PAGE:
The folklore hero Jesús Malverde is still relatively unknown outside of Mexico, although “Breaking Bad” fans may recognize his signature necktie and moustache after a porcelain bust with his likeness appeared in the hit TV series.
While Malverde’s historical existence is not properly verified, he was reportedly a bandit from the coastal state of Sinaloa who was captured and hanged in 1909. To make an example of him, authorities denied Malverde a formal burial and his body was left to rot until a pile of bones fell to the ground. Sympathetic locals threw stones over these remains and made petitions to his soul. After numerous reports of miracles, Malverde acquired a saintly reputation. He is often referred to as the “generous bandit,” or the “angel of the poor,” and like Santa Muerte, the devotion has taken particular hold among Mexico’s poor and marginalized.
Throughout the 1920s and 1930s thousands flocked to the village of Espinazo in the dry northern state of Nuevo Leon to visit the famed curandero, or folk healer, Niño Fidencio.
Known as “El Niño,” (the boy) because of his high-pitched voice and youthful appearance, Fidencio attracted pilgrims from across the country and beyond. He learned of his healing vocation one day in 1927 as he sat exhausted under a pepper tree in the city. Today, the tree remains an important site of pilgrimage to devotees.
Following the vision, Fidencio began receiving visitors and offering healing remedies but never charged for his services. He famously performed operations without anesthesia, making – allegedly painless – incisions with a shard of broken glass.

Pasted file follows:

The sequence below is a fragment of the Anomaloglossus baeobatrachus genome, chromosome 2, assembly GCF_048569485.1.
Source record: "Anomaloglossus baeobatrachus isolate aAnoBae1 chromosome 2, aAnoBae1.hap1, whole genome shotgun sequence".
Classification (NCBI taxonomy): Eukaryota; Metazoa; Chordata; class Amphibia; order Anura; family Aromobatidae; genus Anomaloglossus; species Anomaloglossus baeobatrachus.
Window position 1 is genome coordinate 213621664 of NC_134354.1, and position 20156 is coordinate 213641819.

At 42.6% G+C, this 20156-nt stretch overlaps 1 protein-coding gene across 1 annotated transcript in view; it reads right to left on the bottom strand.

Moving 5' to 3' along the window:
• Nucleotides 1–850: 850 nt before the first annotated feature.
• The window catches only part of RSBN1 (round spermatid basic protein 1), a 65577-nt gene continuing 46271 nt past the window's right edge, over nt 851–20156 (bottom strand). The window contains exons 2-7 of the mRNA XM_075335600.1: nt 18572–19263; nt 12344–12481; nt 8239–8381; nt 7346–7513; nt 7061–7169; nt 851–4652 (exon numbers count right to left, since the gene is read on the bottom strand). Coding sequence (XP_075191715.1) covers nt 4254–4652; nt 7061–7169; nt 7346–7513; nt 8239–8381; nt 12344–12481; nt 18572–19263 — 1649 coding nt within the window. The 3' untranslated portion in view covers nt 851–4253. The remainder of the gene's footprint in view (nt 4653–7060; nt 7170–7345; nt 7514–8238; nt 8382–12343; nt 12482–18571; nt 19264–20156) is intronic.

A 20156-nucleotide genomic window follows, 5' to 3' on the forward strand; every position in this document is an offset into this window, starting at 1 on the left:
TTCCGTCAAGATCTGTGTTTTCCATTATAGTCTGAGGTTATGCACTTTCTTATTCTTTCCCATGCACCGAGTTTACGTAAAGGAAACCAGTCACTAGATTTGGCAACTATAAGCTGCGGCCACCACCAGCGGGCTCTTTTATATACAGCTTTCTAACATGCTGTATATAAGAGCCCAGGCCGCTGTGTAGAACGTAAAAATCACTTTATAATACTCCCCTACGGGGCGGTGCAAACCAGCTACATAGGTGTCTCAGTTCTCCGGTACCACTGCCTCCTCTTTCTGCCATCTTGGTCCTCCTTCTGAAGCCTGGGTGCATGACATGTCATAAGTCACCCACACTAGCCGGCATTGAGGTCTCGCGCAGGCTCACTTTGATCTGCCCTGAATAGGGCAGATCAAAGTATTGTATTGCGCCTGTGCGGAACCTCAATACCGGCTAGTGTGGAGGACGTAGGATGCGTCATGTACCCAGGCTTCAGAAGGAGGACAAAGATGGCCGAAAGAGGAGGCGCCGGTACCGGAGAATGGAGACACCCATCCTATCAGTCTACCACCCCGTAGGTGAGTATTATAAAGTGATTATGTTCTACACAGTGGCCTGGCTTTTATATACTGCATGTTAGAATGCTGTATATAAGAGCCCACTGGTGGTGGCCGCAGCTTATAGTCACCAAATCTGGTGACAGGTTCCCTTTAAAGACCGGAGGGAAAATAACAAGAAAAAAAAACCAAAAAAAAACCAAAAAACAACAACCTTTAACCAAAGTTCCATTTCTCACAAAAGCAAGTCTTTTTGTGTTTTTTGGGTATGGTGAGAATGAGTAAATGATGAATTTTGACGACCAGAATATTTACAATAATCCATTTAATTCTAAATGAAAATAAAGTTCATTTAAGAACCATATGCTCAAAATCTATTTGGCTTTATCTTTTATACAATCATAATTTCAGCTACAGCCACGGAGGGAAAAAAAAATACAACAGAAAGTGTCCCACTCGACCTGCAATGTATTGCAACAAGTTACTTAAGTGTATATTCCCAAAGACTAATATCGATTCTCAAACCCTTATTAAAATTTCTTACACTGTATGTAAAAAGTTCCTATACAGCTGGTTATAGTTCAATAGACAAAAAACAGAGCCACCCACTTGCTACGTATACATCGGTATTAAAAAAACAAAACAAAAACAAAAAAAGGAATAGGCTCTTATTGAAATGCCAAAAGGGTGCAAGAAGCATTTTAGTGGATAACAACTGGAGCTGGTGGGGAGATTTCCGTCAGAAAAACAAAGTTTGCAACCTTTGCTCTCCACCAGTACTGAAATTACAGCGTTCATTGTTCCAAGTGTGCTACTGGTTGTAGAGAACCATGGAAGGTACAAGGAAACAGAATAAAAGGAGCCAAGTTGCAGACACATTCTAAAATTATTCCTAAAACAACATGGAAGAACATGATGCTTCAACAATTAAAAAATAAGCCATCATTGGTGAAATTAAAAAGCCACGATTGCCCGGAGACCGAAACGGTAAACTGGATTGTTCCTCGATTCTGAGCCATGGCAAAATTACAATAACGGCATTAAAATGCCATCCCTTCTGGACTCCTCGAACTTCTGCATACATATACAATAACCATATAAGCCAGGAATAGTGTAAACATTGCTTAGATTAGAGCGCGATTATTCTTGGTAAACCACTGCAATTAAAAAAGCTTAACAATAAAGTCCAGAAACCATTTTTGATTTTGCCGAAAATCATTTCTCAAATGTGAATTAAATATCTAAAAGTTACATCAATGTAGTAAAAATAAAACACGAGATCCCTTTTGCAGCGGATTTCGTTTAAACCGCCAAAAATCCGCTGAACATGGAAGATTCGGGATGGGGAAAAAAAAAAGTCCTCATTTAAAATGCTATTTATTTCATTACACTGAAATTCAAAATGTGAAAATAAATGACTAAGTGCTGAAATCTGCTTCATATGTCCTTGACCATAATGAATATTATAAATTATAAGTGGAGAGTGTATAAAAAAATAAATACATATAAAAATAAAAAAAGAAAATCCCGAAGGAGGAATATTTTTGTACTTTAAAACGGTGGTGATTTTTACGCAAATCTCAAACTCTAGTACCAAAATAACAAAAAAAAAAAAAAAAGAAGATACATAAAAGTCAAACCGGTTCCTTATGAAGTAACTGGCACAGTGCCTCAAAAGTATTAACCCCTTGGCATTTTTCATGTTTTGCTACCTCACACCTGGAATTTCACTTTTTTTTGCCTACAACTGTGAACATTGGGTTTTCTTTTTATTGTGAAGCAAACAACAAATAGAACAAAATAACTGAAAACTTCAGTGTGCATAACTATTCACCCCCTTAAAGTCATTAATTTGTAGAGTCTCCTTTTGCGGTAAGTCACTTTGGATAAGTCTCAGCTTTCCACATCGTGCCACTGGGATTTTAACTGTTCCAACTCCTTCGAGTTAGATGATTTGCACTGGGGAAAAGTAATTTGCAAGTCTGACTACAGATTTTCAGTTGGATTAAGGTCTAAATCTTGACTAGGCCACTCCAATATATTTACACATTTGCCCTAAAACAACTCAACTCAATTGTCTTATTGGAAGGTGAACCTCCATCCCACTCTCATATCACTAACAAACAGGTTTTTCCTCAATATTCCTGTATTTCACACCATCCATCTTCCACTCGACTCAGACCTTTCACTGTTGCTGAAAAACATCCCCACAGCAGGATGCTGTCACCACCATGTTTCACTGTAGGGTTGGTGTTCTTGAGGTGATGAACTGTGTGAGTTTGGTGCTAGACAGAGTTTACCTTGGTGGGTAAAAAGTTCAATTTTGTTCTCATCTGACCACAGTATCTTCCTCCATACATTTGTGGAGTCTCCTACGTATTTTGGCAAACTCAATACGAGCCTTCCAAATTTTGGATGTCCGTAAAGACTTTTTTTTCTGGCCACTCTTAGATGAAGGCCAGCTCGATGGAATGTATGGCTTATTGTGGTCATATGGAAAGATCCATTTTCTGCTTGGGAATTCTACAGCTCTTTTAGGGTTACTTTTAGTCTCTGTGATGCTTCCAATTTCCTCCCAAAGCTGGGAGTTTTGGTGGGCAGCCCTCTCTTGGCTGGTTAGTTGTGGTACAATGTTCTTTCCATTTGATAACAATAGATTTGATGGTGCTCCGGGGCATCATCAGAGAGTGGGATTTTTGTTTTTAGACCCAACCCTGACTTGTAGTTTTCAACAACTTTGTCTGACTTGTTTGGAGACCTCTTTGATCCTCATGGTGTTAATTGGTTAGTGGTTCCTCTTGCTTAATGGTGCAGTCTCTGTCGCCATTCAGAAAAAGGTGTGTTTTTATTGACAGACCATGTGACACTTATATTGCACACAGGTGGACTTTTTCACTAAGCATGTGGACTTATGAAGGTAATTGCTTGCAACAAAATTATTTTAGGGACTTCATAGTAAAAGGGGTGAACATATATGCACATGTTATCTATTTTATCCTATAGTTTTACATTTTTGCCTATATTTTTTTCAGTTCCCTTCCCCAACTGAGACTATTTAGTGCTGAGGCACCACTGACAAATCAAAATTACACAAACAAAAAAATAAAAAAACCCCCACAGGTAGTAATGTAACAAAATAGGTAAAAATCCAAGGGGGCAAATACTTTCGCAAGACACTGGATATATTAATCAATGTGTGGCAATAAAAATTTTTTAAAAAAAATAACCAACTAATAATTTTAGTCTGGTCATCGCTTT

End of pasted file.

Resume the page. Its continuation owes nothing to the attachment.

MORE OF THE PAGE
Physically and mentally ill patients gathered around El Niño in such numbers that a temporary encampment sprang up to accommodate them. Crowds sometimes spent weeks waiting for treatment in “el campo del dolor,” or encampment of pain. Even President Plutarco Elías Calles visited El Niño for treatment.
Following his death in 1938, streams of pilgrims continued to visit Espinazo and the official Fidencista Christian Church was formed in 1993.
Virgen de la Bala
Regarded by many adherents as the antithesis to Santa Muerte, the Virgen de la Bala (Virgin of the Bullet) is a gold-coated sculpture that has attracted devotees in the crowded Mexico City district of Iztapalapa.
Standing at only 30 centimeters in height, the sculpture was credited with miraculously saving the life of a woman in the 17th Century. A violent Spanish husband tried to shoot his wife after accusing her of infidelity and she grabbed the sculpture for protection, where the bullet lodged.
“In reality, she should be called the ‘Bullet-proof Virgin,’” says art historian Nain Alejandro Ruiz.
Owing to the legend, the image has inspired particular devotion among women in Iztapalapa, which the National Commission of Human Rights identifies as the district with the highest rates of rape and violence against women in Mexico City.
Many see the Virgin as a protector of the innocent. “If bad people have Santa Muerte, we have our Virgen de la Bala,” said Iztapalapa resident Hermelinda Hernández.